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Publication numberUS6537896 B1
Publication typeGrant
Application numberUS 10/007,405
Publication dateMar 25, 2003
Filing dateDec 4, 2001
Priority dateDec 4, 2001
Fee statusPaid
Publication number007405, 10007405, US 6537896 B1, US 6537896B1, US-B1-6537896, US6537896 B1, US6537896B1
InventorsWilbur G. Catabay, Wei-jen Hsia
Original AssigneeLsi Logic Corporation
Export CitationBiBTeX, EndNote, RefMan
External Links: USPTO, USPTO Assignment, Espacenet
Process for treating porous low k dielectric material in damascene structure to form a non-porous dielectric diffusion barrier on etched via and trench surfaces in the porous low k dielectric material
US 6537896 B1
Abstract
A process for forming a non-porous dielectric diffusion barrier layer on etched via and trench sidewall surfaces in a layer of porous low k dielectric material comprises exposing such etched surfaces to a plasma formed from one or more gases such as, for example, O2; H2; Ar; He; SiH4; NH3; N2; CHxFy, where x=1-3 and y=4-y; H2O; and mixtures of same, for a period of time sufficient to form from about 1 nanometer (nm) to about 20 nm of the non-porous dielectric diffusion barrier layer which prevents adsorption of moisture and other process gases into the layer of porous low k dielectric material, and prevents degassing from the porous low k dielectric material during subsequent processing.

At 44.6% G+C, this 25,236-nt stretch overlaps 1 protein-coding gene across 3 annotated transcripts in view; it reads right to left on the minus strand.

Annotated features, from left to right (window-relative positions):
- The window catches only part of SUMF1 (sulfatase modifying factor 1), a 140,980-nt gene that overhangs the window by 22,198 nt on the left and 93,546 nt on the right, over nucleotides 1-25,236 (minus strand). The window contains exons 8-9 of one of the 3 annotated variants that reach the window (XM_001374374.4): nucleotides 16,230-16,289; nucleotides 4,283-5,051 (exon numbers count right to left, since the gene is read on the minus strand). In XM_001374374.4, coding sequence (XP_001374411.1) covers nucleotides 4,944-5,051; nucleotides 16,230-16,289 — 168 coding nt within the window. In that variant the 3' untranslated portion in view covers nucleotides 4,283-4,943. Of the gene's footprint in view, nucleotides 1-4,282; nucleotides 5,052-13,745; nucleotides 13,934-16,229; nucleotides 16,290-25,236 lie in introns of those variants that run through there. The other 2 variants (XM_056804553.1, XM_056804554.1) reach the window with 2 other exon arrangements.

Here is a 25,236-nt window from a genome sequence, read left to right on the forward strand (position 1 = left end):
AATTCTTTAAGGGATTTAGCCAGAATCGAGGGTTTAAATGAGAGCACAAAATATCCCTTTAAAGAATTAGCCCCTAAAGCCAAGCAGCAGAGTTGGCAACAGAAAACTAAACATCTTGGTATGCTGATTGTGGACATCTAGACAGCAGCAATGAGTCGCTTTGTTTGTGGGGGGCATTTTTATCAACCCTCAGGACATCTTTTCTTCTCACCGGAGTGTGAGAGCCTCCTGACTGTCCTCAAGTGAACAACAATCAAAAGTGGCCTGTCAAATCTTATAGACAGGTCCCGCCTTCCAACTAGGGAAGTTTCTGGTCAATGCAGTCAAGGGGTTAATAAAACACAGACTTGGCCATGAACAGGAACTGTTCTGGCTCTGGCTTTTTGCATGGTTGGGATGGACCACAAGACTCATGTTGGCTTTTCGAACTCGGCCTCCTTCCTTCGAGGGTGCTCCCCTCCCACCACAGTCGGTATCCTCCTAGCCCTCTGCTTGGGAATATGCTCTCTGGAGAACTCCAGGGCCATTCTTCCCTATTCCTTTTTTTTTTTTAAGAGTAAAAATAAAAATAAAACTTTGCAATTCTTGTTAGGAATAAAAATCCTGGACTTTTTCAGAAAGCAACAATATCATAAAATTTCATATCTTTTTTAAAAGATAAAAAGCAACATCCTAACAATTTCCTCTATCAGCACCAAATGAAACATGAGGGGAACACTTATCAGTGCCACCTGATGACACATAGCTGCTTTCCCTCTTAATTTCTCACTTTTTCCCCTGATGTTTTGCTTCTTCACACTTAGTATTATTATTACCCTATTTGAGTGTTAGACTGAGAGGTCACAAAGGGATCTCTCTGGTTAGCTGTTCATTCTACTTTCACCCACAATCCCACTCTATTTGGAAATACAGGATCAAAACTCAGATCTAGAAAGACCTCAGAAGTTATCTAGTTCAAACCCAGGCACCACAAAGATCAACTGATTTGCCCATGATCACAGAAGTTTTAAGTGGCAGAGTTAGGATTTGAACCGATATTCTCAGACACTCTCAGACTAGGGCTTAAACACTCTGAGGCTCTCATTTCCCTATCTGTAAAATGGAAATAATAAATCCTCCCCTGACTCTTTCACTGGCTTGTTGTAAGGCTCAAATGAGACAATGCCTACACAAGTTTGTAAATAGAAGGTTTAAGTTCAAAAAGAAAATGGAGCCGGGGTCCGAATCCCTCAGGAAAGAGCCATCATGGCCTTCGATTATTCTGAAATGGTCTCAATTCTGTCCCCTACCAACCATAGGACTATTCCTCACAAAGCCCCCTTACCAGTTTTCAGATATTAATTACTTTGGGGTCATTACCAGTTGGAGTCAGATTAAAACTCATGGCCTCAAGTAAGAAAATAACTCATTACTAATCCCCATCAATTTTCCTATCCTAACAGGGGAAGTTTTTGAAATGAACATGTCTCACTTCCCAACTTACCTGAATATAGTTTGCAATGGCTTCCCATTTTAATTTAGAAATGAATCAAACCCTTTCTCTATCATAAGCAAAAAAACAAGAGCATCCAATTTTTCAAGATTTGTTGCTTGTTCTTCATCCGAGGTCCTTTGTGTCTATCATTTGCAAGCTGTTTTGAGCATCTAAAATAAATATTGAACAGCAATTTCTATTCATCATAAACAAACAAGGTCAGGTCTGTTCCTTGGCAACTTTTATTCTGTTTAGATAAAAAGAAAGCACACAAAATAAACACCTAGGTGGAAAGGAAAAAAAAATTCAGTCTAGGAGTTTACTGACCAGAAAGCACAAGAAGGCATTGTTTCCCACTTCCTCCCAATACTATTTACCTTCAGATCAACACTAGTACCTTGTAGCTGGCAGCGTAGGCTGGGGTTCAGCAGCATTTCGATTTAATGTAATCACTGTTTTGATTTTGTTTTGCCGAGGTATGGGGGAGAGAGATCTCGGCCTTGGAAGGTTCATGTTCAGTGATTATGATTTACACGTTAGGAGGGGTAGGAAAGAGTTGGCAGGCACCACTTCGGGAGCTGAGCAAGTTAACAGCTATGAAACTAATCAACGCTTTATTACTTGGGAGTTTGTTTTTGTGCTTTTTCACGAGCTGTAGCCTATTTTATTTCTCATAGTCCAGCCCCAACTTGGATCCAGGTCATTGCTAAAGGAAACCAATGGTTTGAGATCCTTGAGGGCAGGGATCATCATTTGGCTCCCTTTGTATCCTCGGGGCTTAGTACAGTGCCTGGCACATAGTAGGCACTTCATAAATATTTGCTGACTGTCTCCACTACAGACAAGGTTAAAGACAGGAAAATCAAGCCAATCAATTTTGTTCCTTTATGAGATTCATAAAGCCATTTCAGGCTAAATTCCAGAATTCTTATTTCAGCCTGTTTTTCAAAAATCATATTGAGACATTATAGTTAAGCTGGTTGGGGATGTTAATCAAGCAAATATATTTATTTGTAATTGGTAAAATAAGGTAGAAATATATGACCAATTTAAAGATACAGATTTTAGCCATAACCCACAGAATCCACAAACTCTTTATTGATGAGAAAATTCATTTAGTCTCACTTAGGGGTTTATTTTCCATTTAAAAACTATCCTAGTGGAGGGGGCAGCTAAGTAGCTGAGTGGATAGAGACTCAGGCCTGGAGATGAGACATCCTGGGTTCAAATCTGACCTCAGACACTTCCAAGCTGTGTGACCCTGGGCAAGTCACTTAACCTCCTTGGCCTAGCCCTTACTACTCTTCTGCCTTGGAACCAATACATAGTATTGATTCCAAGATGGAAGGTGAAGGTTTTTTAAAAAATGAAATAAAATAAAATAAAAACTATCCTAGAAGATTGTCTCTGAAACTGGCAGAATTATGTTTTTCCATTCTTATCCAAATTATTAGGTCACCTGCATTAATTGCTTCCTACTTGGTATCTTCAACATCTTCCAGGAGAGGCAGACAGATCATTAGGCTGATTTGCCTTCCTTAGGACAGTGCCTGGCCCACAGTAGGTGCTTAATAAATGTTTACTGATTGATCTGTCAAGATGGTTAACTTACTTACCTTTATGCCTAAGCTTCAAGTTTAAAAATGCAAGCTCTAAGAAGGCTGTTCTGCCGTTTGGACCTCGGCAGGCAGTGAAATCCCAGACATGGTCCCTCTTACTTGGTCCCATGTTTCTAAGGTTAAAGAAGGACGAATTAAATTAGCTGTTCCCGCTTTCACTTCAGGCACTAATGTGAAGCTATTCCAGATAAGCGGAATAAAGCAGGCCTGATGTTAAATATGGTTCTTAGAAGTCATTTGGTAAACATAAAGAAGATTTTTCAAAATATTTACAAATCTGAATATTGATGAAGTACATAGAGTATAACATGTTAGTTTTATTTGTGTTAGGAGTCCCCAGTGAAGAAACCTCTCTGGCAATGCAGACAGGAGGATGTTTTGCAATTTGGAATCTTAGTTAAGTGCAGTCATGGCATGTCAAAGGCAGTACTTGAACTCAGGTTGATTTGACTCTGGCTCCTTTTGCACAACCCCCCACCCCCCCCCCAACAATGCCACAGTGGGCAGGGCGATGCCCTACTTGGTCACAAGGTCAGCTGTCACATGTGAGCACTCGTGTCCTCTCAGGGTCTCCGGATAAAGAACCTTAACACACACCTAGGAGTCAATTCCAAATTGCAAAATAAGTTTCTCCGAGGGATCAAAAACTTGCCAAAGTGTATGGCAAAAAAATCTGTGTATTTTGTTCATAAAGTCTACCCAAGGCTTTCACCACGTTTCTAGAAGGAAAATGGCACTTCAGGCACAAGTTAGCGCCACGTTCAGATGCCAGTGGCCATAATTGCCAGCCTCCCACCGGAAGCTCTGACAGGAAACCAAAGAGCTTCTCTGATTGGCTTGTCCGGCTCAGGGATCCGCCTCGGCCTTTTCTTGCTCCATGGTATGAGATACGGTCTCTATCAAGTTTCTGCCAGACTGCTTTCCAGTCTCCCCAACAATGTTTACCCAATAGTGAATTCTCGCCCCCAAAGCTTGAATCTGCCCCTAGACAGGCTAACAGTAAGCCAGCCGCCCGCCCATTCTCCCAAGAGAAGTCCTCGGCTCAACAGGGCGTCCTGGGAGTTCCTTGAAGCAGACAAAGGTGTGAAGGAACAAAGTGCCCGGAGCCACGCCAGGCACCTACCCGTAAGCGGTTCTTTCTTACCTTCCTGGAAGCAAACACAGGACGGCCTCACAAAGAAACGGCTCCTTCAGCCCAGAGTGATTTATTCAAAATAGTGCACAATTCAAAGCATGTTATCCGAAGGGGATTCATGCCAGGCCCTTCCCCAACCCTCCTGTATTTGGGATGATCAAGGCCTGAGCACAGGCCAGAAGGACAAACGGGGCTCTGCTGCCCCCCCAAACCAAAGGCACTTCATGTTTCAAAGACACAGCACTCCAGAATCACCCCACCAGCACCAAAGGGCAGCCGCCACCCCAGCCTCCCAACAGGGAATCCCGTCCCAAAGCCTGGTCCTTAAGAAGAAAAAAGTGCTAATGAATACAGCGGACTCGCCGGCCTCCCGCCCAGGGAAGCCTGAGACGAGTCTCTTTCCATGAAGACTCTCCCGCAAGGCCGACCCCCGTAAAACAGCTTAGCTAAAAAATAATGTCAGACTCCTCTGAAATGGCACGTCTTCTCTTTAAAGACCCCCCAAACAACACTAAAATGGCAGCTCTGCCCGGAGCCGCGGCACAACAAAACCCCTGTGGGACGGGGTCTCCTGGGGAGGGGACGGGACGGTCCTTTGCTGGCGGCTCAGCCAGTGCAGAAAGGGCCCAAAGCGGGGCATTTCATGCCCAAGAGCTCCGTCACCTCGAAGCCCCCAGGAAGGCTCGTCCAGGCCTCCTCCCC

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Claims(6)
Having thus described the invention what is claimed is:
1. A process for forming, as a part of an integrated circuit structure on a substrate, a non-porous dielectric diffusion barrier layer on etched via and trench sidewall surfaces in a layer of porous low k dielectric material formed by reacting methyl silane (CH3SH3) with hydrogen peroxide (H2O2), said process comprising the steps of:
a) exposing such etched surfaces of porous low k dielectric material to a plasma:
i) formed from one or more gases selected from the group consisting of O2; H2; Ar; He; SiH4; NH3; N2; CHxFy, where x=1-3 and y=4-y; H2O; and mixtures of same; and
ii) using both a 13.56 MHz power supply and a 600-800 Hz low frequency power supply, wherein at least one of said power supplies is coupled to a substrate support on which said substrate is mounted using said process; and
b) maintaining said exposure for a period of time sufficient to form from about 1-20 nanometers (nm) of said non-porous dielectric diffusion barrier layer on said etched surfaces of said porous low k dielectric material;
wherein said non-porous dielectric diffusion barrier layer on said etched surfaces of said porous low k dielectric material prevents adsorption of moisture and other process gases into said layer of porous low k dielectric material, and prevents degassing from said porous low k dielectric material during subsequent processing.
2. The process of claim 1 wherein said period of time for said exposure of said etched surfaces to said plasma ranges from about 20 seconds to about 120 seconds.